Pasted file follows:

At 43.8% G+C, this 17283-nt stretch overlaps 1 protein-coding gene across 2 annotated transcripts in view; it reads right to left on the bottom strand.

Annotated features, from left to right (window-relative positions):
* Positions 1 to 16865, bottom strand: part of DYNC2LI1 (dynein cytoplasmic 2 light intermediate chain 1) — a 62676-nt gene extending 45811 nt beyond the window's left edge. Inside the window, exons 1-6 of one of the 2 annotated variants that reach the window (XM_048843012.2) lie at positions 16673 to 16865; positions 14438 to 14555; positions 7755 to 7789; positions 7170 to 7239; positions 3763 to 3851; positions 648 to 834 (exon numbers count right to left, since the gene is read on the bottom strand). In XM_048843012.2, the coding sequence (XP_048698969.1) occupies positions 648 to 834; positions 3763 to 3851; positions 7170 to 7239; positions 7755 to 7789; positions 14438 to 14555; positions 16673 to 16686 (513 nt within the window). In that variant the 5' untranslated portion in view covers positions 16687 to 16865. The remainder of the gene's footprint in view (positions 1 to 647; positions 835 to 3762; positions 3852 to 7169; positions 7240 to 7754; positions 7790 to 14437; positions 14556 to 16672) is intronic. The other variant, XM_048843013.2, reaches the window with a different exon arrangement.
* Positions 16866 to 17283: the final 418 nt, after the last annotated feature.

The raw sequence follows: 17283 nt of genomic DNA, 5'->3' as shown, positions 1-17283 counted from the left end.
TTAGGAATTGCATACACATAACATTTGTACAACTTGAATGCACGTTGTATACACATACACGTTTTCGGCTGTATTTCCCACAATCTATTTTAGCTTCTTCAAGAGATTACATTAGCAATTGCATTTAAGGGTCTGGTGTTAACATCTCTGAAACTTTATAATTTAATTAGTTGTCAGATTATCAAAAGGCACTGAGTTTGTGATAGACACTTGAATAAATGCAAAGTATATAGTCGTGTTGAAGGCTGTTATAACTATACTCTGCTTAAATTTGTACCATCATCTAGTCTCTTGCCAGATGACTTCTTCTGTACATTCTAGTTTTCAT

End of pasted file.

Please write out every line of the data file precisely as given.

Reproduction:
At 43.8% G+C, this 17283-nt stretch overlaps 1 protein-coding gene across 2 annotated transcripts in view; it reads right to left on the bottom strand.

Annotated features, from left to right (window-relative positions):
* Positions 1 to 16865, bottom strand: part of DYNC2LI1 (dynein cytoplasmic 2 light intermediate chain 1) — a 62676-nt gene extending 45811 nt beyond the window's left edge. Inside the window, exons 1-6 of one of the 2 annotated variants that reach the window (XM_048843012.2) lie at positions 16673 to 16865; positions 14438 to 14555; positions 7755 to 7789; positions 7170 to 7239; positions 3763 to 3851; positions 648 to 834 (exon numbers count right to left, since the gene is read on the bottom strand). In XM_048843012.2, the coding sequence (XP_048698969.1) occupies positions 648 to 834; positions 3763 to 3851; positions 7170 to 7239; positions 7755 to 7789; positions 14438 to 14555; positions 16673 to 16686 (513 nt within the window). In that variant the 5' untranslated portion in view covers positions 16687 to 16865. The remainder of the gene's footprint in view (positions 1 to 647; positions 835 to 3762; positions 3852 to 7169; positions 7240 to 7754; positions 7790 to 14437; positions 14556 to 16672) is intronic. The other variant, XM_048843013.2, reaches the window with a different exon arrangement.
* Positions 16866 to 17283: the final 418 nt, after the last annotated feature.

The raw sequence follows: 17283 nt of genomic DNA, 5'->3' as shown, positions 1-17283 counted from the left end.
TTAGGAATTGCATACACATAACATTTGTACAACTTGAATGCACGTTGTATACACATACACGTTTTCGGCTGTATTTCCCACAATCTATTTTAGCTTCTTCAAGAGATTACATTAGCAATTGCATTTAAGGGTCTGGTGTTAACATCTCTGAAACTTTATAATTTAATTAGTTGTCAGATTATCAAAAGGCACTGAGTTTGTGATAGACACTTGAATAAATGCAAAGTATATAGTCGTGTTGAAGGCTGTTATAACTATACTCTGCTTAAATTTGTACCATCATCTAGTCTCTTGCCAGATGACTTCTTCTGTACATTCTAGTTTTCAT